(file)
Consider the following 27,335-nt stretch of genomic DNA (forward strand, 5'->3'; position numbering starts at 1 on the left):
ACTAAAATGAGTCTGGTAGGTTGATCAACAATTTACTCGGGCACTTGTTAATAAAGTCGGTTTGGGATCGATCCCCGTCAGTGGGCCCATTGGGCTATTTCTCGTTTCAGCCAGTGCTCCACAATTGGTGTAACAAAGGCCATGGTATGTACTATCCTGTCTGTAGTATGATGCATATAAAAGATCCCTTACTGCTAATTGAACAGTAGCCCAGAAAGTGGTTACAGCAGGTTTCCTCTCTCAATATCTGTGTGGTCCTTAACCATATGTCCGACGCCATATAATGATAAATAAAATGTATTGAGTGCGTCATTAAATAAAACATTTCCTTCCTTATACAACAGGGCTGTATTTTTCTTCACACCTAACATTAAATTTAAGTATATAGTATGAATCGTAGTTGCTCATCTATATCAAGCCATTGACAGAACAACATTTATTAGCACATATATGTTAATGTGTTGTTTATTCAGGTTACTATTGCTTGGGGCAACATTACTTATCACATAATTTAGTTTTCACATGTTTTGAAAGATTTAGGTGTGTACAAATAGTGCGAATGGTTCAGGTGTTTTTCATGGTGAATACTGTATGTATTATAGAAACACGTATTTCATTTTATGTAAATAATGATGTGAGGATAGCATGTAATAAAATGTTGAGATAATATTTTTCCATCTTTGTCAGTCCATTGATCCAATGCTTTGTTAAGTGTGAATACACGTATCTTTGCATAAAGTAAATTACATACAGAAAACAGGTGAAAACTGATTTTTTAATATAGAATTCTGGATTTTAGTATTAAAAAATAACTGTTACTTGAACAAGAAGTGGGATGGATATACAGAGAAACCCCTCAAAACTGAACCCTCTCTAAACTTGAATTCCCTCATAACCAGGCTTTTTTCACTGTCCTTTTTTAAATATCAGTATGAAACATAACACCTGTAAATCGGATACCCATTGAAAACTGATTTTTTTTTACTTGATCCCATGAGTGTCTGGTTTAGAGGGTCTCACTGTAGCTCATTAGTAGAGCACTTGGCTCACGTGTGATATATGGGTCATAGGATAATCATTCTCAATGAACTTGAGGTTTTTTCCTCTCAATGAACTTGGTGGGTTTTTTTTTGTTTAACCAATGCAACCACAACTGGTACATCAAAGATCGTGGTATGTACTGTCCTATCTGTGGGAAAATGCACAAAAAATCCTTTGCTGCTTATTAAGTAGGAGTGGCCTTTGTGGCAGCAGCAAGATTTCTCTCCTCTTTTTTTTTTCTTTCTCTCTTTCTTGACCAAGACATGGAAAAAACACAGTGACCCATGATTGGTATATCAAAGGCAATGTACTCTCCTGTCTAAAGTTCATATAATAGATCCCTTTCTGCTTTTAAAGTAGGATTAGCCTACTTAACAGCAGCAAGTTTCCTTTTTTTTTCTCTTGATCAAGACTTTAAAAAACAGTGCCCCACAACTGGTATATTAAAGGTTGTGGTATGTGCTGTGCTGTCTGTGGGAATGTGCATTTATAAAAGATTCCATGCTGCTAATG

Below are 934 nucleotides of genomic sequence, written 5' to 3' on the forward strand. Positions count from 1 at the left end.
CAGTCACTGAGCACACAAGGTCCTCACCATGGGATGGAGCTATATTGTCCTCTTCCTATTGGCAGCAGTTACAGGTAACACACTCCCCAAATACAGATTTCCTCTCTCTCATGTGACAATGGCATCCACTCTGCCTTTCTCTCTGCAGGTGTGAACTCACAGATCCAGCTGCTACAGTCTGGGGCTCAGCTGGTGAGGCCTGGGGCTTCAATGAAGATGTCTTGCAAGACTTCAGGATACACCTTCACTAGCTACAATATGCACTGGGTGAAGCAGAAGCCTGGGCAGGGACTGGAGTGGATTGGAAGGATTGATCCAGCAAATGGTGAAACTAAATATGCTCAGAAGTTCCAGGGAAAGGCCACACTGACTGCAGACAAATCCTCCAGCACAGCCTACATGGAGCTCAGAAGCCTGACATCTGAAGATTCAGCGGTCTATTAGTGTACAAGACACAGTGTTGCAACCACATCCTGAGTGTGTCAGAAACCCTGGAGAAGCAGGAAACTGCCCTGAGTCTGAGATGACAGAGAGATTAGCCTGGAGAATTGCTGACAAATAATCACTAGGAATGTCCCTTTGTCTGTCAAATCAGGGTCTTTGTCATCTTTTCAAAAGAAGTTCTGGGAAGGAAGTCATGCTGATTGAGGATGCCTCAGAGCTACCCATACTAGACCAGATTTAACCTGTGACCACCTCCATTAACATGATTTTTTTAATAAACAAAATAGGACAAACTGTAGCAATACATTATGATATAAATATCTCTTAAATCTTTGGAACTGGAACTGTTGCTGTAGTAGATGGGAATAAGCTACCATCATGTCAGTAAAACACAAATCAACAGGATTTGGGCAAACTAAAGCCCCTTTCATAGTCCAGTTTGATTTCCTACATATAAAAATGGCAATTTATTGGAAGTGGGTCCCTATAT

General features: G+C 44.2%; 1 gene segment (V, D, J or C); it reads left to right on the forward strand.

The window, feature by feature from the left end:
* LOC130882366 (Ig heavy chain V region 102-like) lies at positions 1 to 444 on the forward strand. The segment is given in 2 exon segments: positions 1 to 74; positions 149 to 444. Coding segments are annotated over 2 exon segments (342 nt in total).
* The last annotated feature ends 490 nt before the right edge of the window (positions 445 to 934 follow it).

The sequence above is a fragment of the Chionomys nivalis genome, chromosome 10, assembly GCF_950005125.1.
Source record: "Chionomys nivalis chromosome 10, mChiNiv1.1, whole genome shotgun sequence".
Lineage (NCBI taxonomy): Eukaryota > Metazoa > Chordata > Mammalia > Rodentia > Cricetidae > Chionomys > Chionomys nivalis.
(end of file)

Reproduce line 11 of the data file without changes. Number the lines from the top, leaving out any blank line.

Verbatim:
Lineage (NCBI taxonomy): Eukaryota > Metazoa > Chordata > Mammalia > Rodentia > Cricetidae > Chionomys > Chionomys nivalis.